Rs 60 crore for 250,000 panchayats
IS IT Prime Minister Narendra Modi's initiative to devolve power to states and allow them to design their development programmes according to their priorities, or to make irrelevant a ministry that was created under the regime of the previous United Progressive Alliance government?
This question is bewildering many after Finance Minister ArunJaitely, in his budget presentation, slashed the plan outlay of the Union Ministry of Panchayati Raj (MoPR) to a meagre Rs 94 crore from Rs 7,000 crore allocated last fiscal. The budget allocated to the ministry this time is even lesser than what it had received in the first budget in 2005-06. The Centre has also transferred one of the ministry’s flagship schemes—Backward Regions Grants Funds (BRGF)—to the state, and drastically reduced the funds of the other, called the Rajiv Gandhi Panchayat Sashaktikaran Abhiyan (RGPSA), to Rs 60 crore from Rs 1,006 crore allocated last year.
Both the schemes were designed to strengthen local governance when the ministry was conceived in 2004. While BRGF is being implemented in 272 backward districts of the country to fund development programmes through involvement of panchayati raj institutions, RGPSA aims to improve and strengthen their capacity.
Ministry sources and analysts say the schemes would fail and the ministry would become irrelevant without adequate funds.
Since panchayati raj is a state subject, it depends on the state how much power it wants to share with the local government. So the ministry advocates, persuades and incentivises states for devolution of power to the third tier of governance. “It is true that a lot of our work needs expertise and not money,” says S M Vijayanad, secretary, MoPR. “Without proper funds, it would be difficult to convince states for strengthening local governance or incentivise them for good practices,” Vijayanad admits.
The drastic reduction in funds for RGPSA has particularly made the situation problematic, a senior MoPR official told Down To Earth. A budget of Rs 60 crore is meagre to strengthen 250,000 village panchayats across the country, he adds.
The Centre says its decision, based on the recommendations of the 14th Finance Commission, will flush states with huge funds for empowering panchayati raj institutions. The Commission had suggested increasing states’ share in the net proceeds of the Union tax to 42 per cent from the current 32 per cent, and make the funds available to local bodies, both rural and urban.
The increment of 10 per cent will translate into Rs 2.87 lakh crore over the next five years, of which Rs 2 lakh crore will be directly transferred to village panchayats; the remaining Rs 87,000 crore will go to urban local bodies. The Finance Commissions had never recommended such a large amount of money to local bodies and had always suggested disbursing funds as ad-hoc grants (see ‘Devolution of fund’).
The devolution of such huge funds has increased the responsibility of the ministry. “We will now have to closely monitor the use of fund especially in states like Bihar and Uttar Pradesh where the panchayati system is weak. We need to interact with states to create panchayat level planning and would also push for dedicated panchayat cadre that will be our vision,” Vijayanand adds.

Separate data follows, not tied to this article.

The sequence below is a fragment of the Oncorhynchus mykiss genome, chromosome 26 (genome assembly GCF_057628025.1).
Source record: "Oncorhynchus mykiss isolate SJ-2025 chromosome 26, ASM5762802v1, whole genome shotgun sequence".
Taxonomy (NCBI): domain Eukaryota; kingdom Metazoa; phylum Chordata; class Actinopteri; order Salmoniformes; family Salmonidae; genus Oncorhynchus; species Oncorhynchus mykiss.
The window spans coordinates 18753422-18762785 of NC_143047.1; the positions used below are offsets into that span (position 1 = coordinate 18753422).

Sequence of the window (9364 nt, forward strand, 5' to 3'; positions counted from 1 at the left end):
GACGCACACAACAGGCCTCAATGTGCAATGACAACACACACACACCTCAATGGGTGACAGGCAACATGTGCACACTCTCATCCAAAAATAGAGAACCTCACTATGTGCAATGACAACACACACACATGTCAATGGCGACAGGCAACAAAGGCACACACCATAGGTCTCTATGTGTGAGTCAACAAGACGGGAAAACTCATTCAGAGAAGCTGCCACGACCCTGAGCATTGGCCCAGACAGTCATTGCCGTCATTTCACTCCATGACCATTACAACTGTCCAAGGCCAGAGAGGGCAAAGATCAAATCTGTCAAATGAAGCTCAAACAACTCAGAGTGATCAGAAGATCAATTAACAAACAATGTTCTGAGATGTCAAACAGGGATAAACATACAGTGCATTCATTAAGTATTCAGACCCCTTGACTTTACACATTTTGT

The devolution of funds, however, raises a pertinent question: are states willing to use the funds for empowering local governance?
Are states prepared?
Mani Shankar Aiyer, the country’s first panchayati raj minister, appreciates devolution of funds for panchayats but says the government has misinterpreted the 14th Finance Commission’s recommendations and assumed that everything will fall in line once the fund is directly devolved to states. The Commission has only dealt with the financial aspects and has not taken governance into account while recommending the devolution of funds. “The decision may be in conformity with the Constitution as panchayati raj is a state subject. But I am not hopeful as states are not enthusiastic about sharing power with panchayats. The government is losing out on a major opportunity to take panchayati raj forward,” he adds.
There are others who hail the decision.
“I don’t know whether states are ready for such devolution of funds or not. But panchayati raj is a state subject and the battle should be shifted to their door steps,” says T R Raghunandan, former joint secretary of the Union Ministry of Rural Development. Raghunandan is now working towards strengthening local governance in Karnataka. “In the past 10 years, the centralised approach to strengthen panchayati raj institutions have hardly helped. Non-profits that work towards sensitising the Centre should work with the state governments for better devolution of power,” Raghunandan suggests.
V S Vyas, former deputy chairperson of Rajasthan Planning Board, agrees with Raghunandan and points out another problem with the centralised approach. The Centre usually follows “one size fits all” policy while preparing schemes for panchayat bodies, without taking into consideration local needs. “The Centre’s decision to devolve the power maybe risky but is the need of the hour. We have to make the states ready to empower their local governance bodies,” says Vyas.
Raghunandan says the decision of devolution should be treated as a move to realisedecentralisation, which will help in the long run. “After all, decentralisation is a policy not scheme. So treat this idea as policy and shift action to states. One cannot sit at the Centre and implement schemes. The ministry should transform itself into enlightened policy makers and become arbiter at the state level,” suggests Ragunandan.